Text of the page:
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Northrop Grumman Newport News President Thomas C. Schievelbein displays the initials of the Ship’s Sponsor, Mrs. Linda Bowman, 2nd from left, during the keel laying ceremony for North Carolina, the newest Virginia-class submarine. Accompanying them are Director, Navy Nuclear Propulsion, ADM Frank “Skip” Bowman and North Carolina Senator Elizabeth Dole.

PCU North Carolina Crew Stands up and takes Charge
The fourth Virginia-class submarine, Pre-Commissioning Unit (PCU) North Carolina (SSN-777) has begun the process of becoming an active Navy vessel. On 30 June, the first group of North Carolina’s crew reported for duty and started learning every aspect of the Virginia class.

New ships are manned in three stages: Alpha, Bravo, and Charlie. Alpha manning primarily consists of nuclear engineers, who will spend the next few years learning the propulsion systems on the Navy’s newest class of submarine. North Carolina’s Prospective Commanding Officer Commander, Edward L. Herrington, said the initial crew has to be well qualified for its job. “You really need a Sailor with a lot of initiative,” he said. “It takes a Sailor who can respond to new technology and really adapt to a new approach to submarining.

“The Navy screens each and every one of them, and those selected are all top quality Sailors,” he added. “They had to perform well when they went through their training pipeline.”

Machinist’s Mate 3rd Class Jeremy Willis graduated from nuclear power school in July and is now attached to PCU North Carolina. While he is one of the newest submariners onboard, he feels even junior Sailors can contribute to the success of his boat.

“We have a different perspective than everyone else, because we’ve never done anything like this before,” Willis said. “So that kind of creates fresh ideas for approaching old traditions.”

It will be about two years before PCU North Carolina is ready to go to sea. In that time, civilians at Northrop Grumman Newport News Shipyard will do most of the work on the boat. Still, the North Carolina crewmembers will be intimately involved with its construction.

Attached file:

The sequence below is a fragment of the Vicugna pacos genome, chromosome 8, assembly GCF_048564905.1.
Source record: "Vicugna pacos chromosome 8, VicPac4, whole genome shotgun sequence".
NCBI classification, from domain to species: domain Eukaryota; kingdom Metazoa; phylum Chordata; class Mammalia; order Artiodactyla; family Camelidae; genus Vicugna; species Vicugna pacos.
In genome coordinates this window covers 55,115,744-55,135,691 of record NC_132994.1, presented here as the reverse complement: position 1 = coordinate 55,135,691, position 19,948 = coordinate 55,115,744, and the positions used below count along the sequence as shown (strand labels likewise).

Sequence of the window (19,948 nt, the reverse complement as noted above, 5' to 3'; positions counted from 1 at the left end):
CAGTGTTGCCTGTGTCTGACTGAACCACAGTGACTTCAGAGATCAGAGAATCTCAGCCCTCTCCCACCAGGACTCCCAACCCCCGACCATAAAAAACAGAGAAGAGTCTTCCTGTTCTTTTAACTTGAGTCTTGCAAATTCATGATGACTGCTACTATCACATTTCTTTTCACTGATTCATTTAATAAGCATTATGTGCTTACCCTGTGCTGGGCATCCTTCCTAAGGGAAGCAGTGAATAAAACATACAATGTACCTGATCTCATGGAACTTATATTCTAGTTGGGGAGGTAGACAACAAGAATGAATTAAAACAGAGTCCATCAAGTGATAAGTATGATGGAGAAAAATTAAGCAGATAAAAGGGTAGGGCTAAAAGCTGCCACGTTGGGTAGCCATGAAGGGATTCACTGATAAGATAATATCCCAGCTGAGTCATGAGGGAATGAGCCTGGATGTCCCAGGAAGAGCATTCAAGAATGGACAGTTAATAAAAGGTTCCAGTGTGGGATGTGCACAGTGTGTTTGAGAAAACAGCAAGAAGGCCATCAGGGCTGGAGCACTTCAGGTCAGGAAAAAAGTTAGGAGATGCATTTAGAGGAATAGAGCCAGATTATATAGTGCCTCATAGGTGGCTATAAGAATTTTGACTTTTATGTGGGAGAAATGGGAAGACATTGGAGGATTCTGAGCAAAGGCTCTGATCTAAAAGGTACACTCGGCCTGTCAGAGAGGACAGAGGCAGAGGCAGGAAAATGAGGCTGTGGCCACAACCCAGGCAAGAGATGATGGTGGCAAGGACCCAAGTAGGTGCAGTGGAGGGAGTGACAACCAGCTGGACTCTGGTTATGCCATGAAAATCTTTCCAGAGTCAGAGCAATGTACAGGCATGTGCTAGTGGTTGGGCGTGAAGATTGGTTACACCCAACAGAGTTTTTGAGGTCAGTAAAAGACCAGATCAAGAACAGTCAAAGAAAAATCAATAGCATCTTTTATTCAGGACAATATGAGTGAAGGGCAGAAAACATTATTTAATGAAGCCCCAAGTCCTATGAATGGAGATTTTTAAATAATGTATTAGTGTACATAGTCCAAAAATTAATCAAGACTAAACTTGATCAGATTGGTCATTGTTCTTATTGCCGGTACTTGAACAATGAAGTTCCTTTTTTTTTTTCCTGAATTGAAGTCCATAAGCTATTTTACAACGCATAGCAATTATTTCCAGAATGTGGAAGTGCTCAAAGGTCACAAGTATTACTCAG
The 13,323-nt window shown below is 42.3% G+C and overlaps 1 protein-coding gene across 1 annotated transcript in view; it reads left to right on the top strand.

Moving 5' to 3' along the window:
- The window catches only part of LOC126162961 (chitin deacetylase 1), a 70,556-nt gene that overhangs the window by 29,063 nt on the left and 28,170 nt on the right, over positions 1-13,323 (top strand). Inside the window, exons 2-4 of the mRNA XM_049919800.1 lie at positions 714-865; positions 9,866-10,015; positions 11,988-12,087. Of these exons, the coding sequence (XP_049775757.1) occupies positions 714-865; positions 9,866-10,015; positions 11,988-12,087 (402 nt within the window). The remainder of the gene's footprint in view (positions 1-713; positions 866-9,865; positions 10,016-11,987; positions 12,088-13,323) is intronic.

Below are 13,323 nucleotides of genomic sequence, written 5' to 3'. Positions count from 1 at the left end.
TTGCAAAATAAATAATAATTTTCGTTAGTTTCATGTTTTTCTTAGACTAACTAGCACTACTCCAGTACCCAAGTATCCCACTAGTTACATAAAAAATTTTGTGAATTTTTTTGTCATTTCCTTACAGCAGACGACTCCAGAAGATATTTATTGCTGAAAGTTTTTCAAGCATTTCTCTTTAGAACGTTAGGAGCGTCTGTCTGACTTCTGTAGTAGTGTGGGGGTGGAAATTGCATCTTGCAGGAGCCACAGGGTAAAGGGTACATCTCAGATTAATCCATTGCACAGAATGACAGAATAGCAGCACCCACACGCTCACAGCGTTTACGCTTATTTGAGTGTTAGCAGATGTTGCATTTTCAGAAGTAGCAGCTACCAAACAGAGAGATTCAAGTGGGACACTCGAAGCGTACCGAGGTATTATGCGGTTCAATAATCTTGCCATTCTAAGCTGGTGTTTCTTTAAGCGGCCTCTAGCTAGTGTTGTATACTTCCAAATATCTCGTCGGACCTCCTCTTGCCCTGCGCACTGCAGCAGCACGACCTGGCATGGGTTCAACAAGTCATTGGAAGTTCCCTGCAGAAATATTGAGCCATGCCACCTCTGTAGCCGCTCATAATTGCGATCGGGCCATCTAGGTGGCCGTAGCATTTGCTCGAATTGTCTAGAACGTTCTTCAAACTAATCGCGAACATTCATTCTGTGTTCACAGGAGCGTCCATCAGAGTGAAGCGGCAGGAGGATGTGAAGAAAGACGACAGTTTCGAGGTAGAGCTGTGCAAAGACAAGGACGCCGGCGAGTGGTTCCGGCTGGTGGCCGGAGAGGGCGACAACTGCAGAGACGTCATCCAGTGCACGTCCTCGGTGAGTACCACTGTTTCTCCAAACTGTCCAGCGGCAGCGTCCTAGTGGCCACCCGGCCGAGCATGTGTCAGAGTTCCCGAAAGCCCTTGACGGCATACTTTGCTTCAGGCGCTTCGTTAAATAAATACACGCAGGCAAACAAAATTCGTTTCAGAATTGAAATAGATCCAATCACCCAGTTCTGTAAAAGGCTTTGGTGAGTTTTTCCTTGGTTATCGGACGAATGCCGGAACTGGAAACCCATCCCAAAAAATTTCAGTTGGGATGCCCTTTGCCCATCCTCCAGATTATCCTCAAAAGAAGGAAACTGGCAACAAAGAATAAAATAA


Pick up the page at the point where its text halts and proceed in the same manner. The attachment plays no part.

Northrop Grumman Virginia-class Submarine Construction Director Bob Meyer said, “With the type of modular construction we’re doing on the Virginia-class submarines, the crew gets an opportunity to come in earlier, and they start owning systems much earlier.”

Herrington said, “Getting here early enough to identify problems is absolutely critical to the success of submarines like North Carolina.”

“It’s amazing to see the crew owning systems when you don’t have the whole ship together,” added Meyer. “They start taking control, and they start helping with construction, because they help us focus on the key systems.”

Northrop Grumman Newport News Submarine Program Vice President Becky Stewart said it is critical that the crew be involved with the development of the new boat. “It’s absolutely a partnership, and we press hard to make sure they’re involved as much as they can be,” she said.

Electronics Technician 1st Class (SS) Dennis Kee agreed that it’s an important partnership. “We’re all on the same team,” he said. “I mean, they get paid to build the ship, we get paid to take it to sea. We have to be there to support them just as they have to be there to support us during the process.”

While construction is underway on North Carolina, Kee has been “training, getting ready for training, sitting in training, taking notes, whatever I have to do. There’s a lot we have to learn so we can eventually take our ship to sea.”

Kee has been on North Carolina since “minus day one.” It is the first time he has been attached to a pre-commissioning unit. He said the attitude in a PCU is the biggest difference he sees in comparison to a commissioned submarine.

“When you’ve been to sea for a while, there’s a climate that’s already instilled in everybody, be it good or bad,” he said. “But here, everyone has a chance to build a good attitude. That’s always a plus.”

Master Chief Electronics Technician (SS) William Jones, prospective Chief of the Boat (COB), said the crew’s involvement is more beneficial for the crew than for the boat itself.

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Senator Elizabeth Dole delivers remarks as keynote speaker during the keel laying ceremony for North Carolina.” The Virginia-class nuclear-powered submarine is one of the most sophisticated machines ever built,” she said.

“You have to remember that the hull and all the equipment in side is cutting-edge, new stuff,” he said. “So actually getting to see them put together something that no one will ever see again helps in the understanding and qualifications.”

Willis said part of the reason he joined the Submarine Force was so he could “see things that no one will ever see.”

“It’s certainly an awesome opportunity, when you look at a ship that’s this technologically advanced, to be able to come in and from the ground up try to establish ownership,” said Herrington.

“The Virginia-class is really the first submarine that’s built to truly carry out all the missions that submarines are designed to carry out,” he added.

With its innovations and new technology, as well as its first crewmembers’ enthusiasm and talent, the future is nothing but bright for North Carolina.

JOSA Zask is assigned to Commander, Naval Submarine Forces Public Affairs.

Fall 2004 Cover